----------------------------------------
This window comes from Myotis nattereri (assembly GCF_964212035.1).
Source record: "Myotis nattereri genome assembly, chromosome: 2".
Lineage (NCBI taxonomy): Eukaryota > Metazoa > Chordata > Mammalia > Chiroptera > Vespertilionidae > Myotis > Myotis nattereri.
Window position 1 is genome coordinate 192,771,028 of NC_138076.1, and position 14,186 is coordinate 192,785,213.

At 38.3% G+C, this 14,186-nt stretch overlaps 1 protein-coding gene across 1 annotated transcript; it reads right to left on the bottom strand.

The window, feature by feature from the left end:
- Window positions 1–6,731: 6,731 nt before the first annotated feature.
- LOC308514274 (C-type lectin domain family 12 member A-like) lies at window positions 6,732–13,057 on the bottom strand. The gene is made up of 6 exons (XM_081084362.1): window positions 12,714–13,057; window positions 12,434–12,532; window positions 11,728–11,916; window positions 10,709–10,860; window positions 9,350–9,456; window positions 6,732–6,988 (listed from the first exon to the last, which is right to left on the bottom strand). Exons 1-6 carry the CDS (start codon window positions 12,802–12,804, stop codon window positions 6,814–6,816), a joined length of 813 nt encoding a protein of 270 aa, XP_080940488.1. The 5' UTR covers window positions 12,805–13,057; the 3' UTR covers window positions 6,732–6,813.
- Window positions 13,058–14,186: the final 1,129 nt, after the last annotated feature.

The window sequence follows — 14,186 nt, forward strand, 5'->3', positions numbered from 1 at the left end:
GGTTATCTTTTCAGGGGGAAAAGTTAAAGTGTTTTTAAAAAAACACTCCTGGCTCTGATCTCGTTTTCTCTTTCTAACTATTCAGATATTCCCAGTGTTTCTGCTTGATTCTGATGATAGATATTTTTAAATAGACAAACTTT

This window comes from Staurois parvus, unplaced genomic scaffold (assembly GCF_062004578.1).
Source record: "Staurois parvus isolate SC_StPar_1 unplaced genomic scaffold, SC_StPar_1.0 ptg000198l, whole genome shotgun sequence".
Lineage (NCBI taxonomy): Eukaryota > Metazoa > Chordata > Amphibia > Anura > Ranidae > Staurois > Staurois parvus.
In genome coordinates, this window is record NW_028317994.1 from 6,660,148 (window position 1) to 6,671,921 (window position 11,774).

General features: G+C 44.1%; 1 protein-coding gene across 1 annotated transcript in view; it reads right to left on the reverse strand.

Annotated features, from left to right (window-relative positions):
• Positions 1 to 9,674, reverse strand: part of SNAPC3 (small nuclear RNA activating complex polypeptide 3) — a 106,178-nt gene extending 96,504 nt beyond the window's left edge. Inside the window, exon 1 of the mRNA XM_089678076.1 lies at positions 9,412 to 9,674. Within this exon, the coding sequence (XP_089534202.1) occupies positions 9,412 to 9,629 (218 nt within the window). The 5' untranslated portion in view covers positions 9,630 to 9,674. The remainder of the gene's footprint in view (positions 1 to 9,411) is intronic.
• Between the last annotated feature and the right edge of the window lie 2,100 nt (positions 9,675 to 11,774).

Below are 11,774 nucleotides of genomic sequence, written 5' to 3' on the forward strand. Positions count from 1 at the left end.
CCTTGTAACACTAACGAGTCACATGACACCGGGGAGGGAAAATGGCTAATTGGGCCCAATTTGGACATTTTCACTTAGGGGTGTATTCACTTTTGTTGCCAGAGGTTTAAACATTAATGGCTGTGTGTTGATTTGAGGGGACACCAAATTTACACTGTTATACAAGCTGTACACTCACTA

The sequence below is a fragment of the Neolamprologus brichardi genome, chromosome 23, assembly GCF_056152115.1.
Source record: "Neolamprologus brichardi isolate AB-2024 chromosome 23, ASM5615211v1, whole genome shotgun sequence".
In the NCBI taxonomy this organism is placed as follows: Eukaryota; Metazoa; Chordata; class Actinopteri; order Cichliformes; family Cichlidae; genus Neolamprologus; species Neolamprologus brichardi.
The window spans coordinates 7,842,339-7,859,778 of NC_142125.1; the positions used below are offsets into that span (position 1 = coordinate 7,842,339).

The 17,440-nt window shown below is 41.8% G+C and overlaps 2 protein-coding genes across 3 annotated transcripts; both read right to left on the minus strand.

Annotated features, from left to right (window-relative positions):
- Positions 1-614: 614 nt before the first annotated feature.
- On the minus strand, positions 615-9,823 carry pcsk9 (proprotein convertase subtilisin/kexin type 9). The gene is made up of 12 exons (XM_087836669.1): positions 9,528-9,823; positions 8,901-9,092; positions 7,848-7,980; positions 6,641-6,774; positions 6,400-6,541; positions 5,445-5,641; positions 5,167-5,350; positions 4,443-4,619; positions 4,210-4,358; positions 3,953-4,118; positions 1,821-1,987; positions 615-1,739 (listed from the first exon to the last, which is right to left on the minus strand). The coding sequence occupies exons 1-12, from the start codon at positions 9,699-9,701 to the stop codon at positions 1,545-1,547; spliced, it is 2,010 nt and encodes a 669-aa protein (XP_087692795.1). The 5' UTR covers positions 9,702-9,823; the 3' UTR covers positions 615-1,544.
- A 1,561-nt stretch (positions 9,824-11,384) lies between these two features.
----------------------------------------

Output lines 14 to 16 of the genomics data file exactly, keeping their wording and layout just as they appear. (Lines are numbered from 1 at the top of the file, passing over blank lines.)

Lineage (NCBI taxonomy): Eukaryota > Metazoa > Chordata > Amphibia > Anura > Ranidae > Staurois > Staurois parvus.
In genome coordinates, this window is record NW_028317994.1 from 6,660,148 (window position 1) to 6,671,921 (window position 11,774).

General features: G+C 44.1%; 1 protein-coding gene across 1 annotated transcript in view; it reads right to left on the reverse strand.